A real-estate analysis firm is making the case that investors buy into Ottawa’s purpose-built rental market on the thesis that the city’s recent surges in rent prices still have a ways to go.
The Marcus & Millichap Inc. analysis may be welcome news for large-scale investors, but it may sound a sour note for would-be renters.
The report by research analyst Michael Murphy says a strong job market in a growing city is outstripping the supply of newly constructed homes. it calculates that the average single-family home price hit $461,700 in June, uup 7.8 per cent from the year before. That makes monthly mortgage payments about $500 more expensive than monthly rent.
The CMHC’s 2018 report on Ottawa-Gatineau’s rental market found the average rent had been increasing at a faster rate than at any time since 2001, and that vacancy rates fell in six of the metropolitan region’s 15 submarkets compared to 2017.
Matt Danison, chief executive officer of Rentals.ca, says part of the reason Ottawa’s rental market is under pressure is the rapid escalation of home prices in the city. “Ottawa has the fastest growing real-estate market in Canada right now. Millennials that could be buying are staying in the rental market longer.”
"Also affecting the rental market are the high numbers of immigrants coming to Ottawa," he said. "And the stress test continues to make it difficult for first-time home buyers."
“A lot of the new supply being built in Ottawa is categorized as luxury apartments with high rental prices, which does not help the affordability issue,” he said
The Marcus & Millichap report notes that the average price per rental unit in multifamily buildings is up 7 per cent in the last four quarters to $210,000, with average prices as low as $125,000 per unit in Gloucester and as high as $240,000 in central Ottawa. In part, the prices have been pumped up by unmet demand, with the number of transactions falling 20 per cent in the last 12 months compared to the same period a year earlier.
A report from Rentals.ca, based on more recent but less extensive data than the CMHC’s surveys, prepared by Bullpen Research & Consulting Inc. president Ben Myers, showed a surge since April, when average prices went from $2,003 per month to $2,136 per month in July. According to its data, Ottawa now has the priciest rents of any city outside the Vancouver or Toronto metropolitan areas at just under $2.50 per square foot, with an average apartment size of about 925 square feet. By contrast, Gatineau, its neighbour across the river in Quebec, sees bargain rents at $1.16 per square foot, with an average unit size of 963 square feet.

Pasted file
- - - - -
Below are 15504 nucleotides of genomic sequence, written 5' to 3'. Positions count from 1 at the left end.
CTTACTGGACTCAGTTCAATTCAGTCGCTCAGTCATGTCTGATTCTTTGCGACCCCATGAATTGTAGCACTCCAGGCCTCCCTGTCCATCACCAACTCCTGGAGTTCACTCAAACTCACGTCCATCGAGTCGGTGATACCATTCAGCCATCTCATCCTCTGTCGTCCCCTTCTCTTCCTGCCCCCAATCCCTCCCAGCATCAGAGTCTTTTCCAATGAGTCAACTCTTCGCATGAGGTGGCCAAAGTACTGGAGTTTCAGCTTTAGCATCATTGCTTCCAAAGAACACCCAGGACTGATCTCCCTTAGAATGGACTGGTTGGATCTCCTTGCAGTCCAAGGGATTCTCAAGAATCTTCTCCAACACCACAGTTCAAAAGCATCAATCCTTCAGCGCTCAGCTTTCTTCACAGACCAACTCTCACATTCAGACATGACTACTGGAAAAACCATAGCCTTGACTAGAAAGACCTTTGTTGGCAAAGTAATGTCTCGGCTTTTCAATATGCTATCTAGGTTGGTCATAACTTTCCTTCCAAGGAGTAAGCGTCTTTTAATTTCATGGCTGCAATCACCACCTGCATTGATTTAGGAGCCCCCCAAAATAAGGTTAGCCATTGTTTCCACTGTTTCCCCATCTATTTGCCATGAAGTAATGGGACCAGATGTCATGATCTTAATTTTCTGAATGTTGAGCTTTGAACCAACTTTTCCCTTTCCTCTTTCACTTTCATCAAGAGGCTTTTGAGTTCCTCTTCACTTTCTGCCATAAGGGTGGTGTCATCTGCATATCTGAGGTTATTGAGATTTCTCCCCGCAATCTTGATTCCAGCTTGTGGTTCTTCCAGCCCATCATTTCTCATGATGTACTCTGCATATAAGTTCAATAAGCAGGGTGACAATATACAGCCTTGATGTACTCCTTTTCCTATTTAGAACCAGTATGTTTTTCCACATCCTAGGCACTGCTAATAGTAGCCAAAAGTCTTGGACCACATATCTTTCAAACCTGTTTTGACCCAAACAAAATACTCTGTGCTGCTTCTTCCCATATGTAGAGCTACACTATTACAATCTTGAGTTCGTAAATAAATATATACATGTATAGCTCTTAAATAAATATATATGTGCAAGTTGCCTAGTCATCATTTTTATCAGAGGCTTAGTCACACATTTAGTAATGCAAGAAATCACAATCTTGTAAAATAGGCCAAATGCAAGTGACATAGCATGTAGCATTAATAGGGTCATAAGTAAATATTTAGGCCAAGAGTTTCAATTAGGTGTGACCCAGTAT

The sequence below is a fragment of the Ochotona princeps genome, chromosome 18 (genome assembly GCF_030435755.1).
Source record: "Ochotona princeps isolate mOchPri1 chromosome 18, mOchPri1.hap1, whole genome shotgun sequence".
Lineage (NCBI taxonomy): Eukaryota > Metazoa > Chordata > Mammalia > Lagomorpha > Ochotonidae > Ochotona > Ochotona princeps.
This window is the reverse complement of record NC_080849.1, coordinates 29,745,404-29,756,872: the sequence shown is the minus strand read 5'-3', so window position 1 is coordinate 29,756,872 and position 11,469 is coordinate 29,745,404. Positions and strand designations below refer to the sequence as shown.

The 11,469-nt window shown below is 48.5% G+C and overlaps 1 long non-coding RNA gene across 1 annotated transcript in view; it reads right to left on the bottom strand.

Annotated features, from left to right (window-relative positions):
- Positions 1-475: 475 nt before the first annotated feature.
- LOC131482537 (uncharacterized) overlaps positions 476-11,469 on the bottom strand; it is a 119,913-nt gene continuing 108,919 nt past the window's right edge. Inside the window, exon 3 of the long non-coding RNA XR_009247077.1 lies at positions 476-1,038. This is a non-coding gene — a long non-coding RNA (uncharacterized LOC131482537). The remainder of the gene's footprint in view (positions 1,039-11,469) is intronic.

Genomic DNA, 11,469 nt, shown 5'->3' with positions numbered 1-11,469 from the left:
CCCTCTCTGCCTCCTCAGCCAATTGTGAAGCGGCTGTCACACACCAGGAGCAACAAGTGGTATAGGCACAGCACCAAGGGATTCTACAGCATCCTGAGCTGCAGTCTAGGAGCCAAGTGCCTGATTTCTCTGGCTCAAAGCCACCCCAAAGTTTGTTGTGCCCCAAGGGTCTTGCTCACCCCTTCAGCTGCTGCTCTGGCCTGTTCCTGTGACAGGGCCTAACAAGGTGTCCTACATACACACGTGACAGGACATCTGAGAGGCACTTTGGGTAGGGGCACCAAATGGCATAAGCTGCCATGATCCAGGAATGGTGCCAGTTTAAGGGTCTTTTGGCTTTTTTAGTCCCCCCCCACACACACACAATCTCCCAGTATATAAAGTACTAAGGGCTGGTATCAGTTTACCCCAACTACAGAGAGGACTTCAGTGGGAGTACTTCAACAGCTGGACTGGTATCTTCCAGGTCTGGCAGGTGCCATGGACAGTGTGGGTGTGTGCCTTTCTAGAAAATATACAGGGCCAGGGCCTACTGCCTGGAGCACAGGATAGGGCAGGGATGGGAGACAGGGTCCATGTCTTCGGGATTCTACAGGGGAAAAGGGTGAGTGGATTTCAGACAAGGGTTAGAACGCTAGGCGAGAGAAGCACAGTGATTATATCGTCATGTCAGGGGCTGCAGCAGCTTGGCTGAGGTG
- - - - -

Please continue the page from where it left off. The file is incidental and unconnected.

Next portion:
The question is who can afford to live in a city with rents going up like that? A recent report from the Canadian Centre for Policy Alternatives found the hourly wage needed to afford average rents (for a two-bedroom apartment) in Canada was $22.40 an hour. Rentals.ca calculates that in Ottawa, you’d need an hourly wage closer to $26. According to the latest labour market data from Statscan, the average wage in Ottawa is above $27.
One challenge for renters is that the new supply coming into the market is typically the least affordable option, and for investors, the data on vacancy rates by age of construction and price point also shows that the most recently built and most expensive apartments see the weakest demand.
The average rent on two-bedroom units built after 2005 was 26 per cent higher then the same kind of units from decades earlier. These pricier purpose-built units had a vacancy rate of 3 per cent, double the metro-wide rate of 1.6 per cent.
Condos have also become an important source of rental supply in Ottawa. CMHC figures show about a third of the existing condo apartments (10,250 out of 34,867 units in 2018) are rented, but the overall vacancy is about 3.4 per cent, in part because condos are priced at a similar premium to luxury purpose-built supply.
Millichap estimates that in the last year, about 1,000 purpose-built rentals were added to the market (that’s up 120 units from the previous year) and another 2,400 were underway. That’s an improvement, but still small relative to the the 62,538 existing units the CMHC defines as the region’s rental “universe.”
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